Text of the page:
To make college even more expensive, pay by credit card

Of course, your college may allow students to pay tuition and fees with a credit card. But, like partying the night before a semester, that’s probably not a good idea.

Paying for anything with plastic requires a plan to quickly get rid of your balance. This prevents interest charges from accumulating. Additionally, many schools charge a “convenience fee” which could cost more than the value of the reward points or cash back rewards you hope to get on your card.

Here’s what to weigh before using one type of credit to pursue another.

Convenience Fee

Before waving your card, check to see if the school charges an additional fee, called a convenience fee, for accepting payments made with plastic.

Colleges with convenience fees charge an average of 2.75% of the total payment, according to a survey of 410 institutions by the National Association of College and University Business Officers. This means that if you pay $ 2,000 for the tuition, your card will be charged $ 2,055. The larger the payment, the higher these fees will be.

Erosion rewards

If your credit card offers cash back or travel rewards depending on how much you spend, the idea of ​​charging for your tuition might make “Free Airline Ticket” blink in front of your eyes. But do the math first.

On a 1.5% cash back credit card, you’ll earn $ 30 in rewards on a $ 2,000 charge. A 2.75% convenience fee of $ 55 will negate more than that.

You’re more likely to save money if you’ve recently gotten a credit card with a signup bonus – say, if your card offers $ 200 back after spending $ 1,000 in the first three months. But even then, if a convenience fee were applied, it would eat away at those rewards.

Interest charges

Community colleges are the type of school most likely to accept credit card payments – and the least likely to charge convenience fees – according to the National Association of College and University Business Officers survey. They are also the cheapest, according to the College Board.

But even then, it’s not a good idea to pay with a credit card if you plan to carry that balance from month to month. Unless you have a card that does not charge interest during an introductory period, having a balance could mean paying interest charges. For example, leaving a balance of $ 2,055 on a card with an annual percentage rate of 17% will earn about $ 29 in interest in the first month alone.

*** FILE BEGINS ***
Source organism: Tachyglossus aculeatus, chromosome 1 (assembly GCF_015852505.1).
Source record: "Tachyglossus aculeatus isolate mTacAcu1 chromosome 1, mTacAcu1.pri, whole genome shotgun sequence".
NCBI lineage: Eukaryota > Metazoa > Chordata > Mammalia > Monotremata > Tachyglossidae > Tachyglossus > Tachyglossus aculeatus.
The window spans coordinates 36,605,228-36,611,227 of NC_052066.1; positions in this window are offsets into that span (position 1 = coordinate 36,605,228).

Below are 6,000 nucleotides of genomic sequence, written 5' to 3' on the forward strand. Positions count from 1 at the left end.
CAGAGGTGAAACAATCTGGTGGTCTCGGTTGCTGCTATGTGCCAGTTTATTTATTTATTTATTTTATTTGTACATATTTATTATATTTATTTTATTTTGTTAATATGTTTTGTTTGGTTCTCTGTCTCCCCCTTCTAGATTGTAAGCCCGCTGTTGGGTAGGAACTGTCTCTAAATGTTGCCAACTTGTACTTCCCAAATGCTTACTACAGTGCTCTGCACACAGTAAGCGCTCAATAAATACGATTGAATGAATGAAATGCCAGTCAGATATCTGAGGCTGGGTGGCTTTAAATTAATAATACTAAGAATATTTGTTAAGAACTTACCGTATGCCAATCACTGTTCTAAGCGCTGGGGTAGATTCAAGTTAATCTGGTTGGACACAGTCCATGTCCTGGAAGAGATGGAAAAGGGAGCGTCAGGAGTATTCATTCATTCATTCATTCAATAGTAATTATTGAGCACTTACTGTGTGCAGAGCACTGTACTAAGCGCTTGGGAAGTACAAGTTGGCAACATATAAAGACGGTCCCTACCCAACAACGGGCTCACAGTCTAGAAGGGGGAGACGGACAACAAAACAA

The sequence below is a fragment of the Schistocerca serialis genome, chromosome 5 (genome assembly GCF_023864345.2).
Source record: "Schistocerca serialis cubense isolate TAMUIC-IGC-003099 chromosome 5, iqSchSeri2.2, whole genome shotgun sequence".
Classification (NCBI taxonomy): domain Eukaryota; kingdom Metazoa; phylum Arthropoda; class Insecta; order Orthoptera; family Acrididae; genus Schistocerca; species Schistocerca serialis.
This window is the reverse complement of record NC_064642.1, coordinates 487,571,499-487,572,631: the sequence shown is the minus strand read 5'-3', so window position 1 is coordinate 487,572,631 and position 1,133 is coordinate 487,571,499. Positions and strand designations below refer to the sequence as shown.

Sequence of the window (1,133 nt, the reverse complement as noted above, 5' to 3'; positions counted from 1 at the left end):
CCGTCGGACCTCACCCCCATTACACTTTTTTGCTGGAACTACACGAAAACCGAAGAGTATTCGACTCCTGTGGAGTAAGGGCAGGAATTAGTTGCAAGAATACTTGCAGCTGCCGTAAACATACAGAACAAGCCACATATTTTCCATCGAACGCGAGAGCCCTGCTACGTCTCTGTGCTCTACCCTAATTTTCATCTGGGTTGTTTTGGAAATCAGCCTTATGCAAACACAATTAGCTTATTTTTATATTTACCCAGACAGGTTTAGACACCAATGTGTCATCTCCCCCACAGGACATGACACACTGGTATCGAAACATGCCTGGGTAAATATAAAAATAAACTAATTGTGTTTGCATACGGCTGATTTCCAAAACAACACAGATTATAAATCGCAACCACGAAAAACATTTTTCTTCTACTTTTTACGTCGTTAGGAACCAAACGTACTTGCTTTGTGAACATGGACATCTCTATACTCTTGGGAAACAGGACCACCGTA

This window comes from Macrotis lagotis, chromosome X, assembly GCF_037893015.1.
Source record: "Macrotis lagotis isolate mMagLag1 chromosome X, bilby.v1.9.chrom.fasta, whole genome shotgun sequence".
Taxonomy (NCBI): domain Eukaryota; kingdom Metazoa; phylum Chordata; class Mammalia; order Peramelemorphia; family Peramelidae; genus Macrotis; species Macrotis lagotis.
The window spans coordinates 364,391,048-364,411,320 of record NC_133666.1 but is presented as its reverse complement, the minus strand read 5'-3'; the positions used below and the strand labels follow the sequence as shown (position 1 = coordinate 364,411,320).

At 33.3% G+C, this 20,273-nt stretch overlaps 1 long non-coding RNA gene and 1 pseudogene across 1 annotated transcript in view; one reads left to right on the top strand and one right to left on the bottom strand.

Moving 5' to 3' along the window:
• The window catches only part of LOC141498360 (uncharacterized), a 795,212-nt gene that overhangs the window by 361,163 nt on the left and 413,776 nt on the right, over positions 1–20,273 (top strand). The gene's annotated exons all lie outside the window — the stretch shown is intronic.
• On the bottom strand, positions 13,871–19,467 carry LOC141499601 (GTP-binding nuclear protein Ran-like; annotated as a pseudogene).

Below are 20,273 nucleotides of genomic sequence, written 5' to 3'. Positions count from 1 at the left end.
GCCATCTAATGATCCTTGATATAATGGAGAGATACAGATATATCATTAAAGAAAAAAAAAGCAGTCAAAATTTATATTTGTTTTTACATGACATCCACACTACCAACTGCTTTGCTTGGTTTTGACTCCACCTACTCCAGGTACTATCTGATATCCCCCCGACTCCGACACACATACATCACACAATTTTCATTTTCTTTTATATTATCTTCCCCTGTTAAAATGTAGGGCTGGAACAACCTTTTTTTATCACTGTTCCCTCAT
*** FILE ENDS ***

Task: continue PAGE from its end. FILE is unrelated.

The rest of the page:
Other financial aid options

Know that you don’t have to pay for school out of pocket.

Fill out the free application for federal student aid, known as the FAFSA, to be eligible for federal grants, you do not have to repay. Students in financial need can get a Pell grant, for example, of up to $ 6,095 for the year. The amount you will receive depends on your income, your tuition fees, and whether you attend full-time or part-time.

The FAFSA also makes you eligible for federal student loans, including interest rate – 4.53% for undergraduates in 2019-2020 – are generally lower than credit card rates. Also check scholarships and claim tuition reimbursement from your business if you are working while studying.

Unless you have a plan to get rid of your balance quickly – and you’ve already exhausted all other financial aid options – paying for your education on credit doesn’t make the note.

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About Douglas Mackenzie

Douglas Mackenzie

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